by Ese Omatsone
The Merriam-Webster English dictionary defines gratitude as the state or quality of being grateful. Interestingly, the only synonym the dictionary gives for gratitude is the word thankfulness. Thankfulness or thanksgiving (by definition) implies the acknowledgment of a gift, or an experience received. It means a connection to something or someone outside of us that was either the source of the gift or the channel through which the gift came.
We can do an excellent job of washing the car or clearing out a cluttered garage and experience a pleasant inner sense of accomplishment or joy at the completed task. However, this nice feeling might not include the quality of thankfulness if we “did it all by ourselves” and didn’t receive help from any external party – in any way, shape, or form. We can feel happy and quite satisfied with our hard work, but maybe not particularly thankful because there is no one (but ourselves) to thank. We worked hard and achieved the desired result, and that’s simply that. Or is it?
Gratefulness involves an implicit acknowledgment that someone or something outside of oneself has given us a good thing or has been part of giving us a pleasant experience. This good thing or nice experience has triggered positive feelings of connectedness and joy within our own hearts and minds, and we cannot help but notice it, first to ourselves and then, to the source or channel of the “gift”. Genuine gratitude or gratefulness articulates or expresses these positive feelings to the external party.
Personal and Extra-personal Impact of A Grateful Disposition.
We all wish we could receive beautiful gifts every day or even many times a day that would trigger gratitude in our hearts and minds. We all want to feel valued and firmly connected to the various sources and channels that bring us joy, peace, and hope (especially in times of despair or loss). We treasure those moments when everything works out, and indeed, we are eternally grateful. However, unlike curly hair, hazel eyes, or a large-bone structure, we are not necessarily born with a grateful disposition. We all must work at being continually (or eternally) grateful. We all must practice mindful gratitude – regularly contemplating and counting even the perceived smallest of gifts and blessings that surround us and permeate our souls. And practice does make perfect.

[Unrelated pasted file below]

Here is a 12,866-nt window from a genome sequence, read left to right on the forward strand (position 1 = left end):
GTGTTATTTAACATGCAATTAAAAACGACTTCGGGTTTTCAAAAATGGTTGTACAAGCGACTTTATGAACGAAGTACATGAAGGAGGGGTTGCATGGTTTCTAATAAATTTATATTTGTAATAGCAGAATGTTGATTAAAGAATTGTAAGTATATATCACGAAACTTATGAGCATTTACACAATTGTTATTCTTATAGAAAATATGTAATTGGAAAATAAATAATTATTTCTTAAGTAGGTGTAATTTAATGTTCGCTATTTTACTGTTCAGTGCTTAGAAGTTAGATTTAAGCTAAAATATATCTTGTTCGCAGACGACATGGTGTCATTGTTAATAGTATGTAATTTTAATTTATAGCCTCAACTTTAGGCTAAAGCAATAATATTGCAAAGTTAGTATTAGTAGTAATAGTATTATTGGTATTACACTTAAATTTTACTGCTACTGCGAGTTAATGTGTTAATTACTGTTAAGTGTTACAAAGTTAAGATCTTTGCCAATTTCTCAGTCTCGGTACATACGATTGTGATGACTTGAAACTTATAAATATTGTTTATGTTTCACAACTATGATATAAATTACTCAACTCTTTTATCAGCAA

We can express thanks regularly to another person, an institution, the Abstract Universe, or Mother Nature. Rigorous academic research 1, 2, 3, 4 repeatedly shows that periodically expressing gratitude for material and non-material things can help the human brain form new or expand healthy neural pathways and connections. Being consciously grateful also helps people build and maintain healthy long-term friendships and resolve conflicts. We are training ourselves to affirm the good things we receive or experience and thus make a “glass-never-empty” psyche that we unconsciously project to the people we regularly interact with. Most people who work with children and teenagers or have children of their own will attest to the fact that teachers, coaches, and other caregivers and influencers are usually pleasantly disposed to the child who routinely says “please” and “thank you.” Training ourselves and our loved ones to develop a grateful disposition might be one of the most important things we do to build resilience in meeting the different challenges that life inevitably brings.